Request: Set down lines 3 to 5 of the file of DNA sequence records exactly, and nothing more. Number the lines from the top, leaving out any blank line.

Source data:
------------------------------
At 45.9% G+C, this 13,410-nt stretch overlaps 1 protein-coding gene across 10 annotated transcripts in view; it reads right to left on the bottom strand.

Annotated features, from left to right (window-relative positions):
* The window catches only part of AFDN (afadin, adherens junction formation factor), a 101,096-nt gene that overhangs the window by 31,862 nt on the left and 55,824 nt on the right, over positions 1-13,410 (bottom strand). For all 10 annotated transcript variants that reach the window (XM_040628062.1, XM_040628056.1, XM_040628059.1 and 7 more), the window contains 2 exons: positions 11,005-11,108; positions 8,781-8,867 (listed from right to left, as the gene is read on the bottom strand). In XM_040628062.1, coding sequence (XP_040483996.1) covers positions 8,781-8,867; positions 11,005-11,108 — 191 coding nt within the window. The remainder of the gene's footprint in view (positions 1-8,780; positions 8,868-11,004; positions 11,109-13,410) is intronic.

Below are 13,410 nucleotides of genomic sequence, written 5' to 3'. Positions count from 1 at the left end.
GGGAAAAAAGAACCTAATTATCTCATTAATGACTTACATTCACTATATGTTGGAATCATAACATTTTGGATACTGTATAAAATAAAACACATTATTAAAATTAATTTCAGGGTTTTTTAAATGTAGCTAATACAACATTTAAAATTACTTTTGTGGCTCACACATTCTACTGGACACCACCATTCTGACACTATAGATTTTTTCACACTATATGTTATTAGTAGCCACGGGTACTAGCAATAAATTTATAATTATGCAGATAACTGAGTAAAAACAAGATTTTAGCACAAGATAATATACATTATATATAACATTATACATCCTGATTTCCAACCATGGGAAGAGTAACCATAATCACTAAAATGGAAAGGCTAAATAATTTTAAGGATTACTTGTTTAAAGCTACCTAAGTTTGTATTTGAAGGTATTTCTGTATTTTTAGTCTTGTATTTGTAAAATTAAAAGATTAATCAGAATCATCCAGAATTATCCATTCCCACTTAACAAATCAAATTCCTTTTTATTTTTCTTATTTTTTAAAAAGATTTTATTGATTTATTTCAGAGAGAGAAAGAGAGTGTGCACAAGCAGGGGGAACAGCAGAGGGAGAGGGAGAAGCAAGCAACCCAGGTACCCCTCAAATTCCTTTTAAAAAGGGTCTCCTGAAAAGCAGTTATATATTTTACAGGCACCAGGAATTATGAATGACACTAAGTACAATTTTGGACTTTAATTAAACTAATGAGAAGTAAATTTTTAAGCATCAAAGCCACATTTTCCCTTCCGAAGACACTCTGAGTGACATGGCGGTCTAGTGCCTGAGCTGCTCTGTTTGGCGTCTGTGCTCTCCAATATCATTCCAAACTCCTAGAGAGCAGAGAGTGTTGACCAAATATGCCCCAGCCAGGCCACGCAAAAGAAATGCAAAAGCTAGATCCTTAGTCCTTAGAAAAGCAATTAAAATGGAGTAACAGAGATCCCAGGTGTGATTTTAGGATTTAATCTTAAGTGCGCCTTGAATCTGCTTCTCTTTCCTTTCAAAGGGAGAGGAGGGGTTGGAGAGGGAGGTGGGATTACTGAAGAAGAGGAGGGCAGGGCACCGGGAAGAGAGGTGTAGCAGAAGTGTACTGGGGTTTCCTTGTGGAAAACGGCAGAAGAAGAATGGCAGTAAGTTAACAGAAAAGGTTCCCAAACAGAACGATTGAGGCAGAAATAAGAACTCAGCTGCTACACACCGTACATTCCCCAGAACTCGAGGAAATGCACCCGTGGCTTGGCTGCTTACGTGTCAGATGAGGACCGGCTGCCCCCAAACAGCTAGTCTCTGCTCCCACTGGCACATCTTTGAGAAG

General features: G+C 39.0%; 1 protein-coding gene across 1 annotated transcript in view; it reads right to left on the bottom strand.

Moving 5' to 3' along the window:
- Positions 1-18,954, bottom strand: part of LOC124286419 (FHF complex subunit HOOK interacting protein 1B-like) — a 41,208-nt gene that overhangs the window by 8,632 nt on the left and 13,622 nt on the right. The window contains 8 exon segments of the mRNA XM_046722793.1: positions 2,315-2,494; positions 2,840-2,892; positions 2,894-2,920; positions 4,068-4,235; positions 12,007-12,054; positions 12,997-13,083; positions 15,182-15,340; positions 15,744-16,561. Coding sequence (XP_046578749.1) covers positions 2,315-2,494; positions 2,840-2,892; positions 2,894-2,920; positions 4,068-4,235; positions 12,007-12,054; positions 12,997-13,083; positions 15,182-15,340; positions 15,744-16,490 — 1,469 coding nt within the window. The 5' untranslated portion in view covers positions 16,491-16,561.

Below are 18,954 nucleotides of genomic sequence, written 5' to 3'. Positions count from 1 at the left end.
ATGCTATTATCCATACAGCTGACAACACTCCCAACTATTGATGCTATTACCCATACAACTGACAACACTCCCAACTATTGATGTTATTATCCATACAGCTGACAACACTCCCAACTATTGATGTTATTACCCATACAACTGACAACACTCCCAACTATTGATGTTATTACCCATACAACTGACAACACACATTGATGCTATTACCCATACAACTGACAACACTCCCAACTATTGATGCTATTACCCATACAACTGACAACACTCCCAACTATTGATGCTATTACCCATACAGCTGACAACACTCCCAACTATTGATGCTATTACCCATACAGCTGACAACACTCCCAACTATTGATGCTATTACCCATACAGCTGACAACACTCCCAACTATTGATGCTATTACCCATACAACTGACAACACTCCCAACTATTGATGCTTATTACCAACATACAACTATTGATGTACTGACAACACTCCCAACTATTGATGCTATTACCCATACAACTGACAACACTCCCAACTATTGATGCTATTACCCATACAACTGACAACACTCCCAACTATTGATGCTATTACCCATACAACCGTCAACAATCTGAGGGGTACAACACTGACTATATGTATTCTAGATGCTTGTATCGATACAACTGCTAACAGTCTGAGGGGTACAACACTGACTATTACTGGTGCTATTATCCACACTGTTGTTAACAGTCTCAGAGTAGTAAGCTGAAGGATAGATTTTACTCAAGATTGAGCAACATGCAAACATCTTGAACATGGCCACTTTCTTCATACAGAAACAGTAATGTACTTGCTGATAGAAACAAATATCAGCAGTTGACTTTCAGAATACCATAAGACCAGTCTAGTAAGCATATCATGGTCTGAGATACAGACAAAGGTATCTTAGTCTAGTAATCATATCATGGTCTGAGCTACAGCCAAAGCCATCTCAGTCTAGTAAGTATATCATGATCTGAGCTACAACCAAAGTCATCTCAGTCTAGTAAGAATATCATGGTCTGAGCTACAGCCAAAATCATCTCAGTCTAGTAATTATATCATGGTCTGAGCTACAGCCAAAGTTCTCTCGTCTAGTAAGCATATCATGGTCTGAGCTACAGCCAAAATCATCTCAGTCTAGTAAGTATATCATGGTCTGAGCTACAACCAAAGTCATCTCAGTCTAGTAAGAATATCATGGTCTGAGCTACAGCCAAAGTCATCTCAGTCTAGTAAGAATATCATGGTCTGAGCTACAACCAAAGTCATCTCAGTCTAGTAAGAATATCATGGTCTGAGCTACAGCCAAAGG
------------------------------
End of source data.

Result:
* The window catches only part of AFDN (afadin, adherens junction formation factor), a 101,096-nt gene that overhangs the window by 31,862 nt on the left and 55,824 nt on the right, over positions 1-13,410 (bottom strand). For all 10 annotated transcript variants that reach the window (XM_040628062.1, XM_040628056.1, XM_040628059.1 and 7 more), the window contains 2 exons: positions 11,005-11,108; positions 8,781-8,867 (listed from right to left, as the gene is read on the bottom strand). In XM_040628062.1, coding sequence (XP_040483996.1) covers positions 8,781-8,867; positions 11,005-11,108 — 191 coding nt within the window. The remainder of the gene's footprint in view (positions 1-8,780; positions 8,868-11,004; positions 11,109-13,410) is intronic.

Below are 13,410 nucleotides of genomic sequence, written 5' to 3'. Positions count from 1 at the left end.
GGGAAAAAAGAACCTAATTATCTCATTAATGACTTACATTCACTATATGTTGGAATCATAACATTTTGGATACTGTATAAAATAAAACACATTATTAAAATTAATTTCAGGGTTTTTTAAATGTAGCTAATACAACATTTAAAATTACTTTTGTGGCTCACACATTCTACTGGACACCACCATTCTGACACTATAGATTTTTTCACACTATATGTTATTAGTAGCCACGGGTACTAGCAATAAATTTATAATTATGCAGATAACTGAGTAAAAACAAGATTTTAGCACAAGATAATATACATTATATATAACATTATACATCCTGATTTCCAACCATGGGAAGAGTAACCATAATCACTAAAATGGAAAGGCTAAATAATTTTAAGGATTACTTGTTTAAAGCTACCTAAGTTTGTATTTGAAGGTATTTCTGTATTTTTAGTCTTGTATTTGTAAAATTAAAAGATTAATCAGAATCATCCAGAATTATCCATTCCCACTTAACAAATCAAATTCCTTTTTATTTTTCTTATTTTTTAAAAAGATTTTATTGATTTATTTCAGAGAGAGAAAGAGAGTGTGCACAAGCAGGGGGAACAGCAGAGGGAGAGGGAGAAGCAAGCAACCCAGGTACCCCTCAAATTCCTTTTAAAAAGGGTCTCCTGAAAAGCAGTTATATATTTTACAGGCACCAGGAATTATGAATGACACTAAGTACAATTTTGGACTTTAATTAAACTAATGAGAAGTAAATTTTTAAGCATCAAAGCCACATTTTCCCTTCCGAAGACACTCTGAGTGACATGGCGGTCTAGTGCCTGAGCTGCTCTGTTTGGCGTCTGTGCTCTCCAATATCATTCCAAACTCCTAGAGAGCAGAGAGTGTTGACCAAATATGCCCCAGCCAGGCCACGCAAAAGAAATGCAAAAGCTAGATCCTTAGTCCTTAGAAAAGCAATTAAAATGGAGTAACAGAGATCCCAGGTGTGATTTTAGGATTTAATCTTAAGTGCGCCTTGAATCTGCTTCTCTTTCCTTTCAAAGGGAGAGGAGGGGTTGGAGAGGGAGGTGGGATTACTGAAGAAGAGGAGGGCAGGGCACCGGGAAGAGAGGTGTAGCAGAAGTGTACTGGGGTTTCCTTGTGGAAAACGGCAGAAGAAGAATGGCAGTAAGTTAACAGAAAAGGTTCCCAAACAGAACGATTGAGGCAGAAATAAGAACTCAGCTGCTACACACCGTACATTCCCCAGAACTCGAGGAAATGCACCCGTGGCTTGGCTGCTTACGTGTCAGATGAGGACCGGCTGCCCCCAAACAGCTAGTCTCTGCTCCCACTGGCACATCTTTGAGAAG